The Money Quote

After I posted that article yesterday, about El Paso’s low salaries, I was reminded that I left out the best part of the story. From the Inc.:

It’s no secret that El Paso’s hourly wages and salaries are low. But a 2018 salary guide by Robert Half, a national firm that specializes in placing finance professionals, puts El Paso last among 140 cities in the U.S.

Half’s guide shows salaries in El Paso as being 28 percent below national averages and the only below-average city among the seven largest cities in Texas. The closest is San Antonio at 1 percent above average.

. . .

“All I can say is yes we’re aware of it,” [Mayor Dee Margo] said. “We’re doing everything we can to overcome it. Now, our housing costs are less than a lot of communities, and we have our quality of life.”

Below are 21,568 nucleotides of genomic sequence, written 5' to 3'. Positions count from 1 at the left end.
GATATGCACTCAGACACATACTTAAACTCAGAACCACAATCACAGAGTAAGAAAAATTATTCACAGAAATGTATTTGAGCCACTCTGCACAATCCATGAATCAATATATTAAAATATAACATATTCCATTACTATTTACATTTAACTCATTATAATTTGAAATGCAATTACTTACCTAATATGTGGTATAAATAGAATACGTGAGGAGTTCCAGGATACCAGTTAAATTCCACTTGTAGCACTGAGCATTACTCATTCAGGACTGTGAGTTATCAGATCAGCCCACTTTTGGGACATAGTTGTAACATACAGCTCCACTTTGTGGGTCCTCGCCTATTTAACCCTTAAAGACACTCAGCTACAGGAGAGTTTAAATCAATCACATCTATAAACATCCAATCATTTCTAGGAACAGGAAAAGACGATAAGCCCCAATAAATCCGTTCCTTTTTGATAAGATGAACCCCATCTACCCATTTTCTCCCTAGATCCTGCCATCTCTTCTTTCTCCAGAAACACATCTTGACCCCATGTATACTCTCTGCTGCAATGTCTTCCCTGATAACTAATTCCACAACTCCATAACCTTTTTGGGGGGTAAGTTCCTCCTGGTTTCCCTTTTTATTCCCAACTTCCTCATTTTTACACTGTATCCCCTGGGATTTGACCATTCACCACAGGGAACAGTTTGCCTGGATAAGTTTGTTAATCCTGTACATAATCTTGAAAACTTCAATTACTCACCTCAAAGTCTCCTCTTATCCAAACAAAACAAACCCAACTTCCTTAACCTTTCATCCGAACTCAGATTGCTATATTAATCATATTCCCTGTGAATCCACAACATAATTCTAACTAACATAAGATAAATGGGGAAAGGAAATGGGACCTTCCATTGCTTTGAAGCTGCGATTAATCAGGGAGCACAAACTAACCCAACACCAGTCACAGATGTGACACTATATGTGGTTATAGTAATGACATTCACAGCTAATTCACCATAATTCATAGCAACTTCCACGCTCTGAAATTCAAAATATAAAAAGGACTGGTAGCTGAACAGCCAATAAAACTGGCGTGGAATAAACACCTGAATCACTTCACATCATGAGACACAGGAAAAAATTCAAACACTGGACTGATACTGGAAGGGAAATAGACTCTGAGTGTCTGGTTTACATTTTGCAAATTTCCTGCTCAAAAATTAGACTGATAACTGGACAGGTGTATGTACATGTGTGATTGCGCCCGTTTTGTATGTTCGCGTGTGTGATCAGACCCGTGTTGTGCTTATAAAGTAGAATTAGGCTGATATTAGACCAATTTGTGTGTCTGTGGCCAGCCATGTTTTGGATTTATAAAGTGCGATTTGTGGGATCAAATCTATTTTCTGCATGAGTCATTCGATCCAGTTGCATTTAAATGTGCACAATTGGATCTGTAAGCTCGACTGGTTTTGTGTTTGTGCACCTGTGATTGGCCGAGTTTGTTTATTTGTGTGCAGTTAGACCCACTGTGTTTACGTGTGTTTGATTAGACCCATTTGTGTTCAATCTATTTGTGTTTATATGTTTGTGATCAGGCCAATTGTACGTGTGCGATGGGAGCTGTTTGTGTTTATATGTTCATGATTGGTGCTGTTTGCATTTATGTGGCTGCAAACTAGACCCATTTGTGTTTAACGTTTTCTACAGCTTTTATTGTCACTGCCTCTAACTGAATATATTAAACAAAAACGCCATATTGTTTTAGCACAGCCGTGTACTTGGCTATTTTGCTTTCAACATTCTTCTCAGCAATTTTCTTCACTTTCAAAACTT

. . .

El Pasoans like to point to the city’s low cost of living as a big advantage, especially when it comes to home prices, but [Workforce Solutions Borderplex CEO and former City Manager Joyce] Wilson said it’s really not a significant factor in El Paso’s favor.

“We looked at that, and even though housing prices may be lower, if you look at taxes, utilities and other factors, our cost of living is not dramatically lower than some other areas,” she said. “So we can’t use that as the overriding reason to keep wages lower.”

Suddenly Ms. Wilson is cognizant of our tax rates.

I guess there’s hope for the rest of them.

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